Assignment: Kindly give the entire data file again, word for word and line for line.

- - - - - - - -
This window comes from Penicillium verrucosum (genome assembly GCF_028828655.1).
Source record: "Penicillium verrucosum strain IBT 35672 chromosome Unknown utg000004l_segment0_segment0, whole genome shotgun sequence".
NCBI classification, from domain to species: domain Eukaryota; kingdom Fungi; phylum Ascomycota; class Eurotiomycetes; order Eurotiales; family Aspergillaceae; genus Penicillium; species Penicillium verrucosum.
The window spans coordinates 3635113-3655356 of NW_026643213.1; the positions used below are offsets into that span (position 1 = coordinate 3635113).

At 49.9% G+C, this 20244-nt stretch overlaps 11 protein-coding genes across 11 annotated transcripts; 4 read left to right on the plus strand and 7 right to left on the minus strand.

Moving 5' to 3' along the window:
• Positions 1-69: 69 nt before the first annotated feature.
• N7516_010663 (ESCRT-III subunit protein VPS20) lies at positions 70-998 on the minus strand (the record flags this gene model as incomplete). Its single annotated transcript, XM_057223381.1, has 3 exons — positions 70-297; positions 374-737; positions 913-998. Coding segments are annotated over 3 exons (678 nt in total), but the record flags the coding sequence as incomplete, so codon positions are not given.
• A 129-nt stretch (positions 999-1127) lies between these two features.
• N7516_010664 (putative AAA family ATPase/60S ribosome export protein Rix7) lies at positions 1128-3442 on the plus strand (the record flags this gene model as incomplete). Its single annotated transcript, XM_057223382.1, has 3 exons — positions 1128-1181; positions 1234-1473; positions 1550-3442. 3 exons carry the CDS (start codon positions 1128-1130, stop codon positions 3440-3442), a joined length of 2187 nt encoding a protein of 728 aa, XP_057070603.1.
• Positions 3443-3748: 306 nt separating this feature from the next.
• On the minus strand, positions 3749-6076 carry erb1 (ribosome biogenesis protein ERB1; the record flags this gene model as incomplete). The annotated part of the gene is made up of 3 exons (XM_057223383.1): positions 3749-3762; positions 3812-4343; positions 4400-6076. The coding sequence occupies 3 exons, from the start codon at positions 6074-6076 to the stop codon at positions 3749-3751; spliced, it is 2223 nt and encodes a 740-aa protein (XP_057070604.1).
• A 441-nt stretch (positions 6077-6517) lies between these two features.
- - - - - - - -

This window comes from Penicillium verrucosum (genome assembly GCF_028828655.1).
Source record: "Penicillium verrucosum strain IBT 35672 chromosome Unknown utg000004l_segment0_segment0, whole genome shotgun sequence".
NCBI classification, from domain to species: domain Eukaryota; kingdom Fungi; phylum Ascomycota; class Eurotiomycetes; order Eurotiales; family Aspergillaceae; genus Penicillium; species Penicillium verrucosum.
The window spans coordinates 3635113-3655356 of NW_026643213.1; the positions used below are offsets into that span (position 1 = coordinate 3635113).

At 49.9% G+C, this 20244-nt stretch overlaps 11 protein-coding genes across 11 annotated transcripts; 4 read left to right on the plus strand and 7 right to left on the minus strand.

Moving 5' to 3' along the window:
• Positions 1-69: 69 nt before the first annotated feature.
• N7516_010663 (ESCRT-III subunit protein VPS20) lies at positions 70-998 on the minus strand (the record flags this gene model as incomplete). Its single annotated transcript, XM_057223381.1, has 3 exons — positions 70-297; positions 374-737; positions 913-998. Coding segments are annotated over 3 exons (678 nt in total), but the record flags the coding sequence as incomplete, so codon positions are not given.
• A 129-nt stretch (positions 999-1127) lies between these two features.
• N7516_010664 (putative AAA family ATPase/60S ribosome export protein Rix7) lies at positions 1128-3442 on the plus strand (the record flags this gene model as incomplete). Its single annotated transcript, XM_057223382.1, has 3 exons — positions 1128-1181; positions 1234-1473; positions 1550-3442. 3 exons carry the CDS (start codon positions 1128-1130, stop codon positions 3440-3442), a joined length of 2187 nt encoding a protein of 728 aa, XP_057070603.1.
• Positions 3443-3748: 306 nt separating this feature from the next.
• On the minus strand, positions 3749-6076 carry erb1 (ribosome biogenesis protein ERB1; the record flags this gene model as incomplete). The annotated part of the gene is made up of 3 exons (XM_057223383.1): positions 3749-3762; positions 3812-4343; positions 4400-6076. The coding sequence occupies 3 exons, from the start codon at positions 6074-6076 to the stop codon at positions 3749-3751; spliced, it is 2223 nt and encodes a 740-aa protein (XP_057070604.1).
• A 441-nt stretch (positions 6077-6517) lies between these two features.